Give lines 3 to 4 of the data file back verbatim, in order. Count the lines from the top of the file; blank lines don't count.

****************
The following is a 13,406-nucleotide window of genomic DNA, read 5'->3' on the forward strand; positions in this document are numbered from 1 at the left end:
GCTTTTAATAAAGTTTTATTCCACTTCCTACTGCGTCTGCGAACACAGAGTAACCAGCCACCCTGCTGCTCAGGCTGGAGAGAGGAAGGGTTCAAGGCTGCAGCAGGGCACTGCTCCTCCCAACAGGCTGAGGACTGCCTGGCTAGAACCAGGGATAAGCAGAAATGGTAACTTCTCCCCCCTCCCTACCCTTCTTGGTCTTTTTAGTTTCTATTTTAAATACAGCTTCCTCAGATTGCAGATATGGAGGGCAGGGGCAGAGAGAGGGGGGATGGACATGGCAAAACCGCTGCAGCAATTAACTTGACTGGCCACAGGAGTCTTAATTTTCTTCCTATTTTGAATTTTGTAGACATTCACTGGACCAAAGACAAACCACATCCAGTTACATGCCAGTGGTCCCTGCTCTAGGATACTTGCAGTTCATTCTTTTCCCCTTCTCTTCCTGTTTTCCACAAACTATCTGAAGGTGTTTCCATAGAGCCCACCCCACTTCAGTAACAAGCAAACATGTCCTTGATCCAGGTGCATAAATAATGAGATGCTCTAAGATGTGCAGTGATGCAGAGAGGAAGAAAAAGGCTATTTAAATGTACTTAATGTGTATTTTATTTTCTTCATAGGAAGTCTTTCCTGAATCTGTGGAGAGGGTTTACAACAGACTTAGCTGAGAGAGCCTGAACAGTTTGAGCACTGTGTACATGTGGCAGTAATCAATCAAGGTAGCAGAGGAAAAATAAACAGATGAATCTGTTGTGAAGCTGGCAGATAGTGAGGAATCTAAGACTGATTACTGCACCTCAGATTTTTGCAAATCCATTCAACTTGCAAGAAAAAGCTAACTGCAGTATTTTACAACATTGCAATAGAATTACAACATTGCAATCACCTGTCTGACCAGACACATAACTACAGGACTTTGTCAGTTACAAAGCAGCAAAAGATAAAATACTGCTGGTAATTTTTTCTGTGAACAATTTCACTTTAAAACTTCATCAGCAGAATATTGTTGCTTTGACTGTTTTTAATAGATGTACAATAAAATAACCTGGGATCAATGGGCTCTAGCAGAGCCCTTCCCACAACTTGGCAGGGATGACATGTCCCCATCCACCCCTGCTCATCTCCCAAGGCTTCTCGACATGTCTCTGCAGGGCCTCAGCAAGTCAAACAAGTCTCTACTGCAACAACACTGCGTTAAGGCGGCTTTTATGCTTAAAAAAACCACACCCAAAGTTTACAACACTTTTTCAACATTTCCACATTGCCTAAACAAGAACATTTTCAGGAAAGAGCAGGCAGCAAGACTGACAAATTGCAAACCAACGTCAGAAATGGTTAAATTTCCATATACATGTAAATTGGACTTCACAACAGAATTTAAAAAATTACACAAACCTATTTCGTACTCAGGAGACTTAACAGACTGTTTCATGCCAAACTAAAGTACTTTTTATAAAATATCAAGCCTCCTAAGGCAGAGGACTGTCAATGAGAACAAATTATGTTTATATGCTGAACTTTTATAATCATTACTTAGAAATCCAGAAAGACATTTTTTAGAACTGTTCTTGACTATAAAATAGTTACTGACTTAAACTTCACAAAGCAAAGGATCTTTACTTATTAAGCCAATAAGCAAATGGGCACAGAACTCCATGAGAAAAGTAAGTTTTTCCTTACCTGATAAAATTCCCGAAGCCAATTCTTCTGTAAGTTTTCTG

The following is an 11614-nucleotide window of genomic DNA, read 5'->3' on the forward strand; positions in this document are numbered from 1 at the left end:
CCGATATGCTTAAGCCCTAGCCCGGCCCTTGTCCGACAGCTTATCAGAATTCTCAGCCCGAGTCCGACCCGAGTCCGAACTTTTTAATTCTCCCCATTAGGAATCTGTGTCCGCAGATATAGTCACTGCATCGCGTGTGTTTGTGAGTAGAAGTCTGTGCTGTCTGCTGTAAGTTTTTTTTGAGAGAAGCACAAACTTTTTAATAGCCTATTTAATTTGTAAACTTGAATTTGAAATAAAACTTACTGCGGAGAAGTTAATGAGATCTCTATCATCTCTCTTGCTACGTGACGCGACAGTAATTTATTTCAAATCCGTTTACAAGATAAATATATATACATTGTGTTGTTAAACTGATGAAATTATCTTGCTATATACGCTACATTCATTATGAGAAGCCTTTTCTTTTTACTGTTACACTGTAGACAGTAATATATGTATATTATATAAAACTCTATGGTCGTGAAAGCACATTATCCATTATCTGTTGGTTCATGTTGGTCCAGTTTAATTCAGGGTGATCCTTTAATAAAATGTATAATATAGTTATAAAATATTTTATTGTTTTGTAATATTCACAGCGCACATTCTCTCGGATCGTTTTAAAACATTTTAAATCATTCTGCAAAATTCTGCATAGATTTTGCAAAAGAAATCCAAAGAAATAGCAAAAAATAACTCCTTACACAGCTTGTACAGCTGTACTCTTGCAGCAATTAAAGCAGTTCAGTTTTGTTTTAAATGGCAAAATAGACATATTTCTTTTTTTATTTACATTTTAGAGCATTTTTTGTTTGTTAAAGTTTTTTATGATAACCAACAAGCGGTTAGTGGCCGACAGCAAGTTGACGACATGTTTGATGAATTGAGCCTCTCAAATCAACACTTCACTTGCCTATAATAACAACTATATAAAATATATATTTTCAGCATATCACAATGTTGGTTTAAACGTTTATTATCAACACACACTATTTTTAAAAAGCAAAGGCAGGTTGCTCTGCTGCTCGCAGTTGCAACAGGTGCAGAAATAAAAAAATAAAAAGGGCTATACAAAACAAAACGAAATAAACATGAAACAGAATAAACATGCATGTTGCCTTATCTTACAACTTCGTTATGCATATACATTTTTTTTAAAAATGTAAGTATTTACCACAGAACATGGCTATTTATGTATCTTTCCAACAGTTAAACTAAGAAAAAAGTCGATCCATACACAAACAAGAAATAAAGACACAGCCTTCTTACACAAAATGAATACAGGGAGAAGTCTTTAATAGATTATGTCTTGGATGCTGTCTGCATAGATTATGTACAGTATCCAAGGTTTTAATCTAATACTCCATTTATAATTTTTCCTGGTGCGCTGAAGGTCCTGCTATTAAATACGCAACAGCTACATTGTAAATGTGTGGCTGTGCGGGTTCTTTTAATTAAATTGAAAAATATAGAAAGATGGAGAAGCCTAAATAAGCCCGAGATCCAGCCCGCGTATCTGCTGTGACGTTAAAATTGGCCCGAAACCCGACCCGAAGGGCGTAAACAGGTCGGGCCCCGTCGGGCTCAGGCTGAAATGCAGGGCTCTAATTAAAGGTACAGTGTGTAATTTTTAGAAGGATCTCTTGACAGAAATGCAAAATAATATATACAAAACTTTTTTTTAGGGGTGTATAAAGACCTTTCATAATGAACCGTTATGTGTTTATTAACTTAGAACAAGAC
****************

The following is an 11614-nucleotide window of genomic DNA, read 5'->3' on the forward strand; positions in this document are numbered from 1 at the left end:
CCGATATGCTTAAGCCCTAGCCCGGCCCTTGTCCGACAGCTTATCAGAATTCTCAGCCCGAGTCCGACCCGAGTCCGAACTTTTTAATTCTCCCCATTAGGAATCTGTGTCCGCAGATATAGTCACTGCATCGCGTGTGTTTGTGAGTAGAAGTCTGTGCTGTCTGCTGTAAGTTTTTTTTGAGAGAAGCACAAACTTTTTAATAGCCTATTTAATTTGTAAACTTGAATTTGAAATAAAACTTACTGCGGAGAAGTTAATGAGATCTCTATCATCTCTCTTGCTACGTGACGCGACAGTAATTTATTTCAAATCCGTTTACAAGATAAATATATATACATTGTGTTGTTAAACTGATGAAATTATCTTGCTATATACGCTACATTCATTATGAGAAGCCTTTTCTTTTTACTGTTACACTGTAGACAGTAATATATGTATATTATATAAAACTCTATGGTCGTGAAAGCACATTATCCATTATCTGTTGGTTCATGTTGGTCCAGTTTAATTCAGGGTGATCCTTTAATAAAATGTATAATATAGTTATAAAATATTTTATTGTTTTGTAATATTCACAGCGCACATTCTCTCGGATCGTTTTAAAACATTTTAAATCATTCTGCAAAATTCTGCATAGATTTTGCAAAAGAAATCCAAAGAAATAGCAAAAAATAACTCCTTACACAGCTTGTACAGCTGTACTCTTGCAGCAATTAAAGCAGTTCAGTTTTGTTTTAAATGGCAAAATAGACATATTTCTTTTTTTATTTACATTTTAGAGCATTTTTTGTTTGTTAAAGTTTTTTATGATAACCAACAAGCGGTTAGTGGCCGACAGCAAGTTGACGACATGTTTGATGAATTGAGCCTCTCAAATCAACACTTCACTTGCCTATAATAACAACTATATAAAATATATATTTTCAGCATATCACAATGTTGGTTTAAACGTTTATTATCAACACACACTATTTTTAAAAAGCAAAGGCAGGTTGCTCTGCTGCTCGCAGTTGCAACAGGTGCAGAAATAAAAAAATAAAAAGGGCTATACAAAACAAAACGAAATAAACATGAAACAGAATAAACATGCATGTTGCCTTATCTTACAACTTCGTTATGCATATACATTTTTTTTAAAAATGTAAGTATTTACCACAGAACATGGCTATTTATGTATCTTTCCAACAGTTAAACTAAGAAAAAAGTCGATCCATACACAAACAAGAAATAAAGACACAGCCTTCTTACACAAAATGAATACAGGGAGAAGTCTTTAATAGATTATGTCTTGGATGCTGTCTGCATAGATTATGTACAGTATCCAAGGTTTTAATCTAATACTCCATTTATAATTTTTCCTGGTGCGCTGAAGGTCCTGCTATTAAATACGCAACAGCTACATTGTAAATGTGTGGCTGTGCGGGTTCTTTTAATTAAATTGAAAAATATAGAAAGATGGAGAAGCCTAAATAAGCCCGAGATCCAGCCCGCGTATCTGCTGTGACGTTAAAATTGGCCCGAAACCCGACCCGAAGGGCGTAAACAGGTCGGGCCCCGTCGGGCTCAGGCTGAAATGCAGGGCTCTAATTAAAGGTACAGTGTGTAATTTTTAGAAGGATCTCTTGACAGAAATGCAAAATAATATATACAAAACTTTTTTTTAGGGGTGTATAAAGACCTTTCATAATGAACCGTTATGTGTTTATTAACTTAGAACAAGAC